Agnotology (formerly agnatology) is the study of deliberate, culturally-induced ignorance or doubt, typically to sell a product or win favour, particularly through the publication of inaccurate or misleading scientific data. More generally, the term also highlights the condition where more knowledge of a subject leaves one more uncertain than before.
Active causes of culturally-induced ignorance can include the influence of the media, corporations and governmental agencies, through secrecy and suppression of information document destruction, and selective memory. Another example is climate denial , whereoil companies paid teams of scientists to downplay the effects of climate change. Passive causes include structural information bubbles , including those created by segregation along racial and class lines, that create differential access to information.
Agnotology also focuses on how and why diverse forms of knowledge do not “come to be,” or are ignored or delayed. For example, knowledge about plate tectonics was censored and delayed for at least a decade because some evidence remained classified military information related to undersea warfare.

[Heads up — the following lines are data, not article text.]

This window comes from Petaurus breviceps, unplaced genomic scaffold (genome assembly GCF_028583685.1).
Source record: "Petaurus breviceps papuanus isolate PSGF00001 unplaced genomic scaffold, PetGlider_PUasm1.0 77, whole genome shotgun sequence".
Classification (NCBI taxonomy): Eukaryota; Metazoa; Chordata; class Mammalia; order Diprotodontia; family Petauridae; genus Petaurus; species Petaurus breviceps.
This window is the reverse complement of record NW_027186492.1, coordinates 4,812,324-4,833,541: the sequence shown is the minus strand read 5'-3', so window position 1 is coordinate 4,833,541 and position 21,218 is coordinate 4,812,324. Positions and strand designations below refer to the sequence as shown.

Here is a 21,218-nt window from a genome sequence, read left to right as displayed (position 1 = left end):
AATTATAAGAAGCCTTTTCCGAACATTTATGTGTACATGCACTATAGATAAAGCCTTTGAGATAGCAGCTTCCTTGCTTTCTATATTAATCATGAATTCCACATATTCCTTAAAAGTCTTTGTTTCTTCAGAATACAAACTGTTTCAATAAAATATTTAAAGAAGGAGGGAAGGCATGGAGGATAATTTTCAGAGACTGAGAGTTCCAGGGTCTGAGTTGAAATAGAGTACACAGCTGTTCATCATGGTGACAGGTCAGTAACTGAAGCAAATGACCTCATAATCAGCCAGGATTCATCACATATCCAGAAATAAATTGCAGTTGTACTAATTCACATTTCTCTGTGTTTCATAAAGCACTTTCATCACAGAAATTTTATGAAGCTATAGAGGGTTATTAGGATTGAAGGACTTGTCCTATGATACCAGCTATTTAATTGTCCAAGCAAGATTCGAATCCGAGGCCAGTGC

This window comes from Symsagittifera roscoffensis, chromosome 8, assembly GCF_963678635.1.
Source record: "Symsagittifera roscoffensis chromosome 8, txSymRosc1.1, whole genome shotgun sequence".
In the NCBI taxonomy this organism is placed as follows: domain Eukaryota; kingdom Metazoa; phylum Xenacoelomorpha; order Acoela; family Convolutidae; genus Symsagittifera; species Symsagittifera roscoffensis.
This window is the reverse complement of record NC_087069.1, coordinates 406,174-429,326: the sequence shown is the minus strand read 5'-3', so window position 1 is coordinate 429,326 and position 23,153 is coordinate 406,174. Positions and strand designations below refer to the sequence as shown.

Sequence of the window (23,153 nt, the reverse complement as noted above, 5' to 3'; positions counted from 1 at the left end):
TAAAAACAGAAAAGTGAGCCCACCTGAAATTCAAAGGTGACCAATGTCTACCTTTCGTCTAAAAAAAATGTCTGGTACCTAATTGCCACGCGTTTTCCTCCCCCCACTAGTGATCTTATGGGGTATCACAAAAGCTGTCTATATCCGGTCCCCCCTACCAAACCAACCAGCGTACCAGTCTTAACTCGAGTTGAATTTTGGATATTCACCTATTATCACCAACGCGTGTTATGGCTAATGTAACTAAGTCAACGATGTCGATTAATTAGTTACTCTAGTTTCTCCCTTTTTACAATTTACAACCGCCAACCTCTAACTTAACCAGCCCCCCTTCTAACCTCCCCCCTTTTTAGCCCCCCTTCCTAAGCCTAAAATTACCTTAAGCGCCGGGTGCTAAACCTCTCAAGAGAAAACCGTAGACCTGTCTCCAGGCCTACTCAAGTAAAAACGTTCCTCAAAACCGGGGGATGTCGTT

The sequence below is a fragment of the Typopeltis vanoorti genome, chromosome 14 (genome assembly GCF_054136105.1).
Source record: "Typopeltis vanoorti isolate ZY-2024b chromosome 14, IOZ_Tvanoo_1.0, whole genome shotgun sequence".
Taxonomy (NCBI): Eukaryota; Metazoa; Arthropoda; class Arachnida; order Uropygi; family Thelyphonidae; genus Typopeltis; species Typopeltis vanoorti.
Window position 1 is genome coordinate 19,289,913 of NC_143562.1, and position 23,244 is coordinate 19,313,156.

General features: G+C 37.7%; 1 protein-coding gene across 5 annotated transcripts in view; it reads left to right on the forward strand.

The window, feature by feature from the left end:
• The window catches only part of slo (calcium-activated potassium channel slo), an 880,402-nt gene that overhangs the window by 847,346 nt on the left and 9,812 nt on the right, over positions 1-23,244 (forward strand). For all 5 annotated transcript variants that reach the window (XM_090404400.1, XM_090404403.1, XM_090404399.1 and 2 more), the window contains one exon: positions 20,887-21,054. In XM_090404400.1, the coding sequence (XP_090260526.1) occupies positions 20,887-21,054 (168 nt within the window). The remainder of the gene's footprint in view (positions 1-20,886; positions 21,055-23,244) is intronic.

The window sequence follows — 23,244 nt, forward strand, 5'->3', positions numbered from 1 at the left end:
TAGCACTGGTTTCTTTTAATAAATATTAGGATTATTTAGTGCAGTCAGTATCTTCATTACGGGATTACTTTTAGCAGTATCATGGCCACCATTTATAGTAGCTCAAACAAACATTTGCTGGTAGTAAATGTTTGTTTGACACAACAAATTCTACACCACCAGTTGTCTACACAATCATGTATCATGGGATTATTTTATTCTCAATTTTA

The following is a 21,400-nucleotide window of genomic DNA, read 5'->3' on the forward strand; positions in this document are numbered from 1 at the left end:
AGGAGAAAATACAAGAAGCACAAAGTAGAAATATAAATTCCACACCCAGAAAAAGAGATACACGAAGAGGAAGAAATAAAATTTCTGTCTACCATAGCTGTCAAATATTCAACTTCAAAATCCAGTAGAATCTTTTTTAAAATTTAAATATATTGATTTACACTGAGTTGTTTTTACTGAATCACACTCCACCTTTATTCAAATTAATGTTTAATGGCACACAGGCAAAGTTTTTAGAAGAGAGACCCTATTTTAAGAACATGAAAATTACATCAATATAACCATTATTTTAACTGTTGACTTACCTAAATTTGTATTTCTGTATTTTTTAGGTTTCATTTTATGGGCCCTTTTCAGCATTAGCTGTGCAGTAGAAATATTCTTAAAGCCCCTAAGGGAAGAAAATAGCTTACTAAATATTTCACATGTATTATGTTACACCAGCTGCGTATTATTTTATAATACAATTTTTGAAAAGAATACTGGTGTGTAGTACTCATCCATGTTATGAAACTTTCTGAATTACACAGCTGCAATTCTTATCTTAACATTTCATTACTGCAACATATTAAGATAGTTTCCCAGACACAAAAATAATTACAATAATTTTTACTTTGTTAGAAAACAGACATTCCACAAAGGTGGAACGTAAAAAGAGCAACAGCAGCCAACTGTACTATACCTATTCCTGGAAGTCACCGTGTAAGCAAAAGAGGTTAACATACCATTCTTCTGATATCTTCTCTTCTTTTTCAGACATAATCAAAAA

Agnotology has always been present, but it is transforming. Now, the goal is no longer to create ignorance, because there is little to no preoccupation in public media with determining the validity of knowledge.
Under agnotology 2.0, truth becomes a moot point. It is the sensation that counts. Public & social media leaders and influencers create an impact with whichever arguments they can muster based in whatever fictional data they can create.